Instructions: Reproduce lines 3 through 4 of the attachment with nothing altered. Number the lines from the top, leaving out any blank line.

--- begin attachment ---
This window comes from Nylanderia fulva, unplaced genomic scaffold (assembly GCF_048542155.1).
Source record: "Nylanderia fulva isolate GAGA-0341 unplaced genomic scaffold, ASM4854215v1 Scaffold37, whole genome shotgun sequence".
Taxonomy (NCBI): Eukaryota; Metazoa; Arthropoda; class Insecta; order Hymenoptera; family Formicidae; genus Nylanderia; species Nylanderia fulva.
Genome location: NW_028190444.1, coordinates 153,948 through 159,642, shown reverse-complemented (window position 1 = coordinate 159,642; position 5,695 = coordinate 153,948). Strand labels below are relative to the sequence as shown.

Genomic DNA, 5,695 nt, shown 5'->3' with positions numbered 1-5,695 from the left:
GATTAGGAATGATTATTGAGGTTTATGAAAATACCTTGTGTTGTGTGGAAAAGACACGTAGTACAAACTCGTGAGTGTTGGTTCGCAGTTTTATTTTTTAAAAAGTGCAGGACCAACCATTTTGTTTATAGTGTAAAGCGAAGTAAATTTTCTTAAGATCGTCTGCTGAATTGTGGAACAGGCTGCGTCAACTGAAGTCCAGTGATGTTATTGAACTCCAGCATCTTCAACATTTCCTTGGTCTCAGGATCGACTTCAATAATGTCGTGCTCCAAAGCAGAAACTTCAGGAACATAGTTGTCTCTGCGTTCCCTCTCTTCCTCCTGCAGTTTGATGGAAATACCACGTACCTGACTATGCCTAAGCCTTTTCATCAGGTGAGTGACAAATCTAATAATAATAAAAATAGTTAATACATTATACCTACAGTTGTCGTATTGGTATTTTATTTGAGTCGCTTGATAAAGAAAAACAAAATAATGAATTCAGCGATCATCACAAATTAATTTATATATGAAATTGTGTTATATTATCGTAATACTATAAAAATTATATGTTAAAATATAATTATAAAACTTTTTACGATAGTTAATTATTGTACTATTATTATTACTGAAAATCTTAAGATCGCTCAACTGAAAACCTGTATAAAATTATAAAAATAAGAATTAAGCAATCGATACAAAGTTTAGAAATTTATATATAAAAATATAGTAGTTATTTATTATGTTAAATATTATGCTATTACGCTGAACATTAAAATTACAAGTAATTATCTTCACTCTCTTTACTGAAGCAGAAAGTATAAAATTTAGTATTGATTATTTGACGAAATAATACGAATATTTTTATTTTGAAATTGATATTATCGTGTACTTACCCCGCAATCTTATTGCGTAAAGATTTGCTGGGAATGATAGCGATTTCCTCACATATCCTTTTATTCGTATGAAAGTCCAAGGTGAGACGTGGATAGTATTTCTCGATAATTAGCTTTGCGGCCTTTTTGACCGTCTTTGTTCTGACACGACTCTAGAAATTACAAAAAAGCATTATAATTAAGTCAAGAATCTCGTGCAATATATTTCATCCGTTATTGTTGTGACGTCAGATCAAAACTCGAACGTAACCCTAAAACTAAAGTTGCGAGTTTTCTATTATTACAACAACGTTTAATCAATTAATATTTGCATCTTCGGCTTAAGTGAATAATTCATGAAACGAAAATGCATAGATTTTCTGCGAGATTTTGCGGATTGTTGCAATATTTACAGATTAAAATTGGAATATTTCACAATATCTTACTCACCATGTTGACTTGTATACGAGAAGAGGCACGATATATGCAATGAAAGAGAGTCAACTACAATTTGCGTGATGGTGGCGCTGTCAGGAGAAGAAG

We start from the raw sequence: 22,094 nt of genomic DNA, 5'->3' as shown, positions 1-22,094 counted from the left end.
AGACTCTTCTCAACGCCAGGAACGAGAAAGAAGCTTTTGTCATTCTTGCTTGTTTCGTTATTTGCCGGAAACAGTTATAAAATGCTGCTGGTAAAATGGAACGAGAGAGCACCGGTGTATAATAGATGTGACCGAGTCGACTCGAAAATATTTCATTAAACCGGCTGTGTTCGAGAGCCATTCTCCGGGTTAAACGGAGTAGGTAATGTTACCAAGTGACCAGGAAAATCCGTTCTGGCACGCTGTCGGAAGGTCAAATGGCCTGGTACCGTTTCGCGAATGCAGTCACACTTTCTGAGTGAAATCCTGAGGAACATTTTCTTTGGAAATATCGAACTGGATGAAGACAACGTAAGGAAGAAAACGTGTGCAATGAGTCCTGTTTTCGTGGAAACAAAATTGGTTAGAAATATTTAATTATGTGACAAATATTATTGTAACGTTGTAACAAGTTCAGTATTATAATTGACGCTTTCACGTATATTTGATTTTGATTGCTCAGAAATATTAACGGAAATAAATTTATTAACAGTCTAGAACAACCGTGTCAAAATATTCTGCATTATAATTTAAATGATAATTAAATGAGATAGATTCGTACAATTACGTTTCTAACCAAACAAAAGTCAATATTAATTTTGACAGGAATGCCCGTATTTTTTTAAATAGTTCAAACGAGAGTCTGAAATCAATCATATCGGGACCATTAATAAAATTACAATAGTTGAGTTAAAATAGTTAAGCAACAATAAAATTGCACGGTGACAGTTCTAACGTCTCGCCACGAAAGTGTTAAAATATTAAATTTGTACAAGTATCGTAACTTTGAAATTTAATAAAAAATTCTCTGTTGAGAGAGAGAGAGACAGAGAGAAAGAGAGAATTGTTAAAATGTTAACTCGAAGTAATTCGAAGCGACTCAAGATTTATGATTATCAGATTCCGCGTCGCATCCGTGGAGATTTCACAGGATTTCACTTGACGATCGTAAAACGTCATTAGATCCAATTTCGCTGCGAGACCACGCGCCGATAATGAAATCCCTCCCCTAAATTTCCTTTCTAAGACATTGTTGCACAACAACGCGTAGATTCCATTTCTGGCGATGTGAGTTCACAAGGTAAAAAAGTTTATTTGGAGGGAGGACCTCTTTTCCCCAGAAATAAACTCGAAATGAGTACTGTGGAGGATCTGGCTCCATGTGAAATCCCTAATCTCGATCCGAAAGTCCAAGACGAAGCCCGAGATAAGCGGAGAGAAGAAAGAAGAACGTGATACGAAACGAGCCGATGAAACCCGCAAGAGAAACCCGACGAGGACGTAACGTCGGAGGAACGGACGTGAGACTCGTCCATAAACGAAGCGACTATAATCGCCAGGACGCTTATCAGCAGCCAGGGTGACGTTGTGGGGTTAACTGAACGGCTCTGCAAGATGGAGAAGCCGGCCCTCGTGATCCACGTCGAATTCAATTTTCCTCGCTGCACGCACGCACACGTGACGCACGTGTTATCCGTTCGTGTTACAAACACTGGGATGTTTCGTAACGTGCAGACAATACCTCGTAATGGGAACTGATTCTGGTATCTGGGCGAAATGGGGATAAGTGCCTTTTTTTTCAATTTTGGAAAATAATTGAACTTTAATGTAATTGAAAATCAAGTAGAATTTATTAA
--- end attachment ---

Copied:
Taxonomy (NCBI): Eukaryota; Metazoa; Arthropoda; class Insecta; order Hymenoptera; family Formicidae; genus Nylanderia; species Nylanderia fulva.
Genome location: NW_028190444.1, coordinates 153,948 through 159,642, shown reverse-complemented (window position 1 = coordinate 159,642; position 5,695 = coordinate 153,948). Strand labels below are relative to the sequence as shown.